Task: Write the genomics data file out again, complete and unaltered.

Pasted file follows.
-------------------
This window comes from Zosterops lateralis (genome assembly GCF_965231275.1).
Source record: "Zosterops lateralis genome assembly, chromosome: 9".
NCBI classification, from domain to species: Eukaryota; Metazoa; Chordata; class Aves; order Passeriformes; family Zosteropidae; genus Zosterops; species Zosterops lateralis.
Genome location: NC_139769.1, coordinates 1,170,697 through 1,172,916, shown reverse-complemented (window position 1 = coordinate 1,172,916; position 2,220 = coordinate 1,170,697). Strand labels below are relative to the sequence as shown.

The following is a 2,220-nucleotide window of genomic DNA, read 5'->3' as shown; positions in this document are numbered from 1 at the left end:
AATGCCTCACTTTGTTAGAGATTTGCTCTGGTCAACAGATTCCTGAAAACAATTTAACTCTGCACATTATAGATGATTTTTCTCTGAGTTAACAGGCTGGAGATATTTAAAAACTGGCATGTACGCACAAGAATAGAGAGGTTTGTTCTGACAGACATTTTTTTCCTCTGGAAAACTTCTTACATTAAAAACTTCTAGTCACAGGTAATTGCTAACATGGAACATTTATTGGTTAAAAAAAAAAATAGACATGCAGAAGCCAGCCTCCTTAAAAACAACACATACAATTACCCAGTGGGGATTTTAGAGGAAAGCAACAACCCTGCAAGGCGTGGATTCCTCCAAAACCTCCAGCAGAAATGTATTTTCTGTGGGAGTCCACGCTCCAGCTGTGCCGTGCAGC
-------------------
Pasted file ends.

This window comes from Zosterops lateralis (genome assembly GCF_965231275.1).
Source record: "Zosterops lateralis genome assembly, chromosome: 9".
NCBI classification, from domain to species: Eukaryota; Metazoa; Chordata; class Aves; order Passeriformes; family Zosteropidae; genus Zosterops; species Zosterops lateralis.
Genome location: NC_139769.1, coordinates 1,170,697 through 1,172,916, shown reverse-complemented (window position 1 = coordinate 1,172,916; position 2,220 = coordinate 1,170,697). Strand labels below are relative to the sequence as shown.

The following is a 2,220-nucleotide window of genomic DNA, read 5'->3' as shown; positions in this document are numbered from 1 at the left end:
AATGCCTCACTTTGTTAGAGATTTGCTCTGGTCAACAGATTCCTGAAAACAATTTAACTCTGCACATTATAGATGATTTTTCTCTGAGTTAACAGGCTGGAGATATTTAAAAACTGGCATGTACGCACAAGAATAGAGAGGTTTGTTCTGACAGACATTTTTTTCCTCTGGAAAACTTCTTACATTAAAAACTTCTAGTCACAGGTAATTGCTAACATGGAACATTTATTGGTTAAAAAAAAAAATAGACATGCAGAAGCCAGCCTCCTTAAAAACAACACATACAATTACCCAGTGGGGATTTTAGAGGAAAGCAACAACCCTGCAAGGCGTGGATTCCTCCAAAACCTCCAGCAGAAATGTATTTTCTGTGGGAGTCCACGCTCCAGCTGTGCCGTGCAGC